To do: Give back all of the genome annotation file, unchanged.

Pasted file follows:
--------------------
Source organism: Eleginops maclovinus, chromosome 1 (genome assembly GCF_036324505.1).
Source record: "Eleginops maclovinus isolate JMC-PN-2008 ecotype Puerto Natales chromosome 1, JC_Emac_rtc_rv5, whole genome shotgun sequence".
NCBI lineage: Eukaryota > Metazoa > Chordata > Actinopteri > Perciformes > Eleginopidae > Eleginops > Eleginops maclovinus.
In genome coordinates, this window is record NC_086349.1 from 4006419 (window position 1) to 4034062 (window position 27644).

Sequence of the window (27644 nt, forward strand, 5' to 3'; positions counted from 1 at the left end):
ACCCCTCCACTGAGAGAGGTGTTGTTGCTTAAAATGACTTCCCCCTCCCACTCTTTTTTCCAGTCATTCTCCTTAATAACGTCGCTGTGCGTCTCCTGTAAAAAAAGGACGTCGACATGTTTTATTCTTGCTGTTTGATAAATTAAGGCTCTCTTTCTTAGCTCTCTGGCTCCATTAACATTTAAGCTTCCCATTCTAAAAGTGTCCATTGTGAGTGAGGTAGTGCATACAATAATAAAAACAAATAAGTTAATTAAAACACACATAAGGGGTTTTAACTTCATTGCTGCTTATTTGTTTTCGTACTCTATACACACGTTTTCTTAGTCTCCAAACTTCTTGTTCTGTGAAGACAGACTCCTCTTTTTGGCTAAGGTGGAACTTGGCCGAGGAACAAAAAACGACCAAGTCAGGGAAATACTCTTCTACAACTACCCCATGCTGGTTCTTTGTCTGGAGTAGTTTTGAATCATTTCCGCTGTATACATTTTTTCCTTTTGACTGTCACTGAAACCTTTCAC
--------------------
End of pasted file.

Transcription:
Source organism: Eleginops maclovinus, chromosome 1 (genome assembly GCF_036324505.1).
Source record: "Eleginops maclovinus isolate JMC-PN-2008 ecotype Puerto Natales chromosome 1, JC_Emac_rtc_rv5, whole genome shotgun sequence".
NCBI lineage: Eukaryota > Metazoa > Chordata > Actinopteri > Perciformes > Eleginopidae > Eleginops > Eleginops maclovinus.
In genome coordinates, this window is record NC_086349.1 from 4006419 (window position 1) to 4034062 (window position 27644).

Sequence of the window (27644 nt, forward strand, 5' to 3'; positions counted from 1 at the left end):
ACCCCTCCACTGAGAGAGGTGTTGTTGCTTAAAATGACTTCCCCCTCCCACTCTTTTTTCCAGTCATTCTCCTTAATAACGTCGCTGTGCGTCTCCTGTAAAAAAAGGACGTCGACATGTTTTATTCTTGCTGTTTGATAAATTAAGGCTCTCTTTCTTAGCTCTCTGGCTCCATTAACATTTAAGCTTCCCATTCTAAAAGTGTCCATTGTGAGTGAGGTAGTGCATACAATAATAAAAACAAATAAGTTAATTAAAACACACATAAGGGGTTTTAACTTCATTGCTGCTTATTTGTTTTCGTACTCTATACACACGTTTTCTTAGTCTCCAAACTTCTTGTTCTGTGAAGACAGACTCCTCTTTTTGGCTAAGGTGGAACTTGGCCGAGGAACAAAAAACGACCAAGTCAGGGAAATACTCTTCTACAACTACCCCATGCTGGTTCTTTGTCTGGAGTAGTTTTGAATCATTTCCGCTGTATACATTTTTTCCTTTTGACTGTCACTGAAACCTTTCAC